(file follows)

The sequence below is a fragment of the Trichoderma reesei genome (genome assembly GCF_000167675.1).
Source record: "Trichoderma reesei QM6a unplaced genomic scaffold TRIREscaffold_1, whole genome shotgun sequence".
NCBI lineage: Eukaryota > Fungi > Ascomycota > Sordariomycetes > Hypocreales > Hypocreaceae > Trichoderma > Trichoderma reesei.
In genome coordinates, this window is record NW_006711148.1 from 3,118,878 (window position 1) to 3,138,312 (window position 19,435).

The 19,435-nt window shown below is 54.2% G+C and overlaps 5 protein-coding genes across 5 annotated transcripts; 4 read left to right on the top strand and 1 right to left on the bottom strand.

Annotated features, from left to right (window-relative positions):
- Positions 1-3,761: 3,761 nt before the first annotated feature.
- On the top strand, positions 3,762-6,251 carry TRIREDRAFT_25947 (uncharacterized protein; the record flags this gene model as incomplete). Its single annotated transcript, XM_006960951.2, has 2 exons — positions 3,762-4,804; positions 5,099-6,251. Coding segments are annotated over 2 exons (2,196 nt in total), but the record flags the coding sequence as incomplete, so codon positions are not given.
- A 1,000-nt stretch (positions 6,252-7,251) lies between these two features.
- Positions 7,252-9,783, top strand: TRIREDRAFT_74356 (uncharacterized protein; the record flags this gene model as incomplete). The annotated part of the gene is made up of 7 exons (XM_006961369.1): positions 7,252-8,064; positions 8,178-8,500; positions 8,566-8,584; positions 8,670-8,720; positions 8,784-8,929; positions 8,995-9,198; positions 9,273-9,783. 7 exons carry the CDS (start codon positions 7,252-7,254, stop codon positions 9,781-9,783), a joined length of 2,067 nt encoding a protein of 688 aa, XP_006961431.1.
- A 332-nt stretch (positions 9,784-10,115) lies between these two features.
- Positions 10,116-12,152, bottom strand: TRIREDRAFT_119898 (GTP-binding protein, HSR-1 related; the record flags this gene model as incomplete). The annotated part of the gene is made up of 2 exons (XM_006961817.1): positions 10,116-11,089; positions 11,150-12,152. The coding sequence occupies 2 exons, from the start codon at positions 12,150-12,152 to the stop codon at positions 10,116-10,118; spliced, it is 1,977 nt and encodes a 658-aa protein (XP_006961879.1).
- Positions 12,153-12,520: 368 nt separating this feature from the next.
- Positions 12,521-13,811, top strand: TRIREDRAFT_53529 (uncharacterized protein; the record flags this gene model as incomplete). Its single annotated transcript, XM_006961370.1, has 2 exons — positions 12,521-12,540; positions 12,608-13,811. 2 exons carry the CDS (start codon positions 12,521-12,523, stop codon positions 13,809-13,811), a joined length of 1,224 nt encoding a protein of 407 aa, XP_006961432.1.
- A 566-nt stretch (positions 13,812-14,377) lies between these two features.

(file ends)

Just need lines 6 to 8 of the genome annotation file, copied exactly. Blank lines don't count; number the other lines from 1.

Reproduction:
Annotated features, from left to right (window-relative positions):
- Positions 1-3,761: 3,761 nt before the first annotated feature.
- On the top strand, positions 3,762-6,251 carry TRIREDRAFT_25947 (uncharacterized protein; the record flags this gene model as incomplete). Its single annotated transcript, XM_006960951.2, has 2 exons — positions 3,762-4,804; positions 5,099-6,251. Coding segments are annotated over 2 exons (2,196 nt in total), but the record flags the coding sequence as incomplete, so codon positions are not given.